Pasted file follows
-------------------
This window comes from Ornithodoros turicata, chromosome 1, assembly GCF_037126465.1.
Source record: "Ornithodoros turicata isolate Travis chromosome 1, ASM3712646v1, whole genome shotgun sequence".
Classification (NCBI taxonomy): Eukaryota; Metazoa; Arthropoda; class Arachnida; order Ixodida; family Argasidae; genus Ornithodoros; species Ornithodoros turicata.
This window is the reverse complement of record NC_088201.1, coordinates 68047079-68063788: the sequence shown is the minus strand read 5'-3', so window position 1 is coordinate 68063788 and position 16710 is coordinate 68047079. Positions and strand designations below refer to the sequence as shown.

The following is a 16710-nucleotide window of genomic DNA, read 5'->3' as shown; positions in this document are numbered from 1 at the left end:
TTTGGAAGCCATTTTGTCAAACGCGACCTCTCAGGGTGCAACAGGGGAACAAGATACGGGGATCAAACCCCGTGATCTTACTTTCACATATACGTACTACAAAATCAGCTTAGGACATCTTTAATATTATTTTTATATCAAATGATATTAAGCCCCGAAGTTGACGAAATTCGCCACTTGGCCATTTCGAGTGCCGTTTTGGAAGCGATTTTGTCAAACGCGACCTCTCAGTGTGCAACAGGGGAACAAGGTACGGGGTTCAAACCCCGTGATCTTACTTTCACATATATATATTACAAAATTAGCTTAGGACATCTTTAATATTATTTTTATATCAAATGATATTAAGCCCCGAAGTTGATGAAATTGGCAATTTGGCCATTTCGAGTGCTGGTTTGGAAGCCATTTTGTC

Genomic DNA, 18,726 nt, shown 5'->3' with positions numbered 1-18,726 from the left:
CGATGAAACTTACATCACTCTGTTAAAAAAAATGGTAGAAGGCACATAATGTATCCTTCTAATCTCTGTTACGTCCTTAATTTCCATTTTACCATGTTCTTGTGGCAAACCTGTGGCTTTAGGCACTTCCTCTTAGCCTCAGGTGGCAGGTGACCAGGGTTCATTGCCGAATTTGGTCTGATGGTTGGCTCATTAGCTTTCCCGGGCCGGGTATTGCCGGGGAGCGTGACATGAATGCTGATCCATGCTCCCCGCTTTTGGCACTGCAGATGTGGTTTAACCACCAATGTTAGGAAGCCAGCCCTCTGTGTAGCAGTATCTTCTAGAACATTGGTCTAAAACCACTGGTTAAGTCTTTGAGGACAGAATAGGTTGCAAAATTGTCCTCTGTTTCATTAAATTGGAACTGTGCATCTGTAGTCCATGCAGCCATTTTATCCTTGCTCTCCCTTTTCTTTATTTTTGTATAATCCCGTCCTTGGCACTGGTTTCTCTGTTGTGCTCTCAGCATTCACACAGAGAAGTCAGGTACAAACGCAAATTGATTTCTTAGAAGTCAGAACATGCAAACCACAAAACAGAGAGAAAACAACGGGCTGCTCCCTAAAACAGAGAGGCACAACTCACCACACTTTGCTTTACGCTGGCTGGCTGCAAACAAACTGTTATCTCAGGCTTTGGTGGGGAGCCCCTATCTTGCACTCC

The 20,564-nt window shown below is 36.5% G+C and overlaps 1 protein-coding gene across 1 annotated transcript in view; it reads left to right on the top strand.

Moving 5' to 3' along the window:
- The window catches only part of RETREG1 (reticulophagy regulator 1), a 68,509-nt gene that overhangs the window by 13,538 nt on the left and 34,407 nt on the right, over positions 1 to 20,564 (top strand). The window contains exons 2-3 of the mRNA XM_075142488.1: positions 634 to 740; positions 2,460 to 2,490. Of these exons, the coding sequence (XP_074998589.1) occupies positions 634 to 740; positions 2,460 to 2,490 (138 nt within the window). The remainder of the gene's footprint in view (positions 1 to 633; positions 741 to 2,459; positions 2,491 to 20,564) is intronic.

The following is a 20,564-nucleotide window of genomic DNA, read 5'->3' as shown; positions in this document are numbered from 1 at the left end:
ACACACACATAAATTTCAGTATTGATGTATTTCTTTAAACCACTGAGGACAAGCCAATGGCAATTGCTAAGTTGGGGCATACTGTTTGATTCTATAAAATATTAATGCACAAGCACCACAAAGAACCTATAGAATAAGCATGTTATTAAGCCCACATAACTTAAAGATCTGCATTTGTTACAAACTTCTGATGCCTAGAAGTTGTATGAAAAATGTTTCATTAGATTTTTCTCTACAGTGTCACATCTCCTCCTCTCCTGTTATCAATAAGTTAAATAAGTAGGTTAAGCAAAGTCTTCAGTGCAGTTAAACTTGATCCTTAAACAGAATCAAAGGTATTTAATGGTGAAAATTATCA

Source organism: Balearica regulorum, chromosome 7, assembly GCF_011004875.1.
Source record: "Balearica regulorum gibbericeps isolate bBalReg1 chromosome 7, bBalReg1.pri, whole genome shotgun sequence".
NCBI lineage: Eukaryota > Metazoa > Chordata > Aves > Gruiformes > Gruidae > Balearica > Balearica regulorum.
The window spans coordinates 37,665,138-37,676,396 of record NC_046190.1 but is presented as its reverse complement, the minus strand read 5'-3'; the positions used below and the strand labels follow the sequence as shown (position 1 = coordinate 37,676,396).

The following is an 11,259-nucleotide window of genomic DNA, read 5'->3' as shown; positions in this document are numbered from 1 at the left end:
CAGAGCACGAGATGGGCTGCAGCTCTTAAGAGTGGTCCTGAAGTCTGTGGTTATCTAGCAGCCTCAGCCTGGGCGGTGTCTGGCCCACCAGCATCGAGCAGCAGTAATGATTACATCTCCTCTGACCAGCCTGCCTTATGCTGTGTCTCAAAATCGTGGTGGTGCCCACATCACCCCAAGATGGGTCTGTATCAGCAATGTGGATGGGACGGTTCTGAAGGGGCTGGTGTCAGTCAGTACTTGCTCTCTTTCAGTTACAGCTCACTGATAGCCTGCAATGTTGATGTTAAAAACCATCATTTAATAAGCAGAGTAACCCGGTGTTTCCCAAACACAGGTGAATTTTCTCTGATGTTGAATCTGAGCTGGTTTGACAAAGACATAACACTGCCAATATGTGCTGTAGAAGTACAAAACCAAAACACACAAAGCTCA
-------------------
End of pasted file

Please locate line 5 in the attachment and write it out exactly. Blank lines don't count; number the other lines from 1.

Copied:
The following is a 16710-nucleotide window of genomic DNA, read 5'->3' as shown; positions in this document are numbered from 1 at the left end: